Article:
Sekai catches up with the happy couple and they display how happy they are by kissing in front of her. Actually that's quite restrained for Makoto, I'm very surprised he didn't bend Kotonoha over and have his way with her right there to show Sekai he's totally serious. Sekai understandably freaks out and runs away, while the newlyweds make plans to have dinner together. Everyone knows what happens next, even if they've never seen the series.

It's stab o' clock!

Sekai freaks the feck out and givens Makoto a great big stabbin'. Good for her, if only she'd thought of doing that before all the unprotected sex that got her pregnant, and likely now ridden with some sort of venereal disease. So this is awesome and all, but what'll happen when Kotonoha comes back and finds her twoo wuv dead? Will she call the police and talk about this whole sorry affair? You'd think so, but that'd be too sensible and Kotonoha has alreay demonstrated through the series that she's not quite right in the head.

On the roof of the school where the murder took place (why the hell didn't she run for the border?) Kotonoha catches up with Sekai, who is prepared to kill again to protect herself. Fortunately Kotonoha proves far more crazy than Sekai and after shocking her opponent with Makoto's head in a rugsack, she gives Sekai a well-deserved murderin'. Then she cuts Sekai open just to check that she was telling the truth about being preggers (as if it mattered at this point.) The series ends with Kotonoha on a NICE BOAT (look it up) clutching Makoto's head.

As misery porn goes, this is a delightful romp. Everyone is either a slut, a jerk or crazy and when you throw hormones into the mix you got a proper misery martini. The bad ending in the series actually outdo the bad endings from the game by powering up the gore and Makoto is a slimy little weasel just like Tenchi, so it's very satisfying to see him get the end I've been wishing on Tenchi for years. As harem anime goes, from the start you can tell this isn't going to be like any of the others, even the notoriously bloody Higurashi. The uniforms actually look like school uniforms and not overdramatic cosplay, everyone has a relatively natural hair colour and style (except Hikari, but she seems like the type of person who bleaches her hair and does it up like that for attention) and it effectibely displays what kind of people you'd really expect to see in a real-life harem situation. The game has two sequels, Summer Days and Cross Days (which gives us a yaoi option...hooray!) so here's hoping another series could be made. You don't come across misery like this every day.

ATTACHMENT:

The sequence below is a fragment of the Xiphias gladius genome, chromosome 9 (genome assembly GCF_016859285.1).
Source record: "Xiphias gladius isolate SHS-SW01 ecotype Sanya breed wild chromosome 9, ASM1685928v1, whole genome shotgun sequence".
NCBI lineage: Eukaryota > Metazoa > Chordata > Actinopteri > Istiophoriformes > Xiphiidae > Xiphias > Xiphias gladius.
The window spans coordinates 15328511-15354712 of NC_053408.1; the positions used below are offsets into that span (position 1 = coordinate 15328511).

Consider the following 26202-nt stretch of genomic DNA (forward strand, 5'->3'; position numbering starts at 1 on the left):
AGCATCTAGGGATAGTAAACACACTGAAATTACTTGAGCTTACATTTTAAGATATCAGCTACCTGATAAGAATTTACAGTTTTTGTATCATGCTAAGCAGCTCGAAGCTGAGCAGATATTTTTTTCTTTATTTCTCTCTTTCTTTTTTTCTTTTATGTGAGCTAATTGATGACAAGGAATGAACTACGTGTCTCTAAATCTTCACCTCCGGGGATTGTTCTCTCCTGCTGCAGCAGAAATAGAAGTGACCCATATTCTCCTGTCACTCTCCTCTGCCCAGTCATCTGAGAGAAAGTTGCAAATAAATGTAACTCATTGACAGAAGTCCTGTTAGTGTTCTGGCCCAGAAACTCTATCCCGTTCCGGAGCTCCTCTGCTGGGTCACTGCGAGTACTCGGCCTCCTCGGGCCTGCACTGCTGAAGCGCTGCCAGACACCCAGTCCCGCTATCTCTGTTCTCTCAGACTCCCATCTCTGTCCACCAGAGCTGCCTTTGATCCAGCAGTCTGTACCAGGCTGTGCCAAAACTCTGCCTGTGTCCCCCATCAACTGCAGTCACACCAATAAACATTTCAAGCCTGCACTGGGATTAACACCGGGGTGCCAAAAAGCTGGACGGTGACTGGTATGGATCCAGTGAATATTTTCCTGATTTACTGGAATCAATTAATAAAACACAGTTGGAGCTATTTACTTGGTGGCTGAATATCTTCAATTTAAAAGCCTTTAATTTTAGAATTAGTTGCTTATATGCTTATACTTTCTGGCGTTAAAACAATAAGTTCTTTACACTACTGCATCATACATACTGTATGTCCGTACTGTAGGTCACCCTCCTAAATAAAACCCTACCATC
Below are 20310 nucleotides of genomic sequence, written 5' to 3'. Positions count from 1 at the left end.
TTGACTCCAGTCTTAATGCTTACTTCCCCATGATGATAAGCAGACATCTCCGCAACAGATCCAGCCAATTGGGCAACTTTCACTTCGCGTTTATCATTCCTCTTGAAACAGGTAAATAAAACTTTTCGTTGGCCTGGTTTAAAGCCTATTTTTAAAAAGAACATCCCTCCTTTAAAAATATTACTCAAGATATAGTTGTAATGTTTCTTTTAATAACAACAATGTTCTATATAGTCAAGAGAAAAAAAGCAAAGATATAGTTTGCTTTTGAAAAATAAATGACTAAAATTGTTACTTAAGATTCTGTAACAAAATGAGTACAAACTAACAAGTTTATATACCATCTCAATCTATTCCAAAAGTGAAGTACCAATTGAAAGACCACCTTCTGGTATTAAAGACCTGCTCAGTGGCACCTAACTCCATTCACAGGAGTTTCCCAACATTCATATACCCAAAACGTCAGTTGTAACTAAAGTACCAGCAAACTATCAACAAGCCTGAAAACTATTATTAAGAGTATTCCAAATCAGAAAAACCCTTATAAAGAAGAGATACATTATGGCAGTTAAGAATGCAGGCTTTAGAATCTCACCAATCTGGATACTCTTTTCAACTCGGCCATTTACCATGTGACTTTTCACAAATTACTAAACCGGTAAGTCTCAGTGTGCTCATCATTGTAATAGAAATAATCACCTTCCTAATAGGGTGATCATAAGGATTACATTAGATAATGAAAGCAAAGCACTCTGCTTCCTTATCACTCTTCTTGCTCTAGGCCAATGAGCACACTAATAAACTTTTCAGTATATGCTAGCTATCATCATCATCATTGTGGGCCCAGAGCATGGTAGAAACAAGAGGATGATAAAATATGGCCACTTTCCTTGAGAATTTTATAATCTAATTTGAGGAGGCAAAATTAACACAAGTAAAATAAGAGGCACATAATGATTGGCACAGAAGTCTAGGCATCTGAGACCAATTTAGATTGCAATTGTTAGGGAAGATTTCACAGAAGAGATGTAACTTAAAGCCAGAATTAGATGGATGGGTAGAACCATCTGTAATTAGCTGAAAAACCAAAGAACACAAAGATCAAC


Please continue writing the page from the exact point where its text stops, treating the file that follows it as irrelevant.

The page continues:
Wednesday, June 8, 2011

Antichrist: It's for sick, sick people

A little background before I launch into this review/bootlicking. It was almost a year ago, and I was reaching the brink of exhaustion. I was working two jobs, both stressful, and I'd had some personal trauma dropped on me suddenly that I'm not going to talk about here. One day I arrived at job number two and found that the Noro Virus was wreaking havoc on the two youngest boys of that family. All day I played nursemaid to them both while simultaneously praying I wouldn't get it, and knowing full well I would. And I did.

I've had multiple bouts of this illness, as someone with a compromised immune system I have to expect this kind of thing, but the severity of it hit me much worse this time. I couldn't eat, I couldn't drink more than a few sips without ferocious vomiting, I was in too much pain to sleep and I couldn't concentrate enough to lose myself in the internet. It was pretty awful. It got worse when my mother called me to rant about how I told facebook I was sick but didn't call her. I was in a black mood when I came across Antichrist, and figuring it couldn't make me feel any worse, I suggested to my housemate we watch it.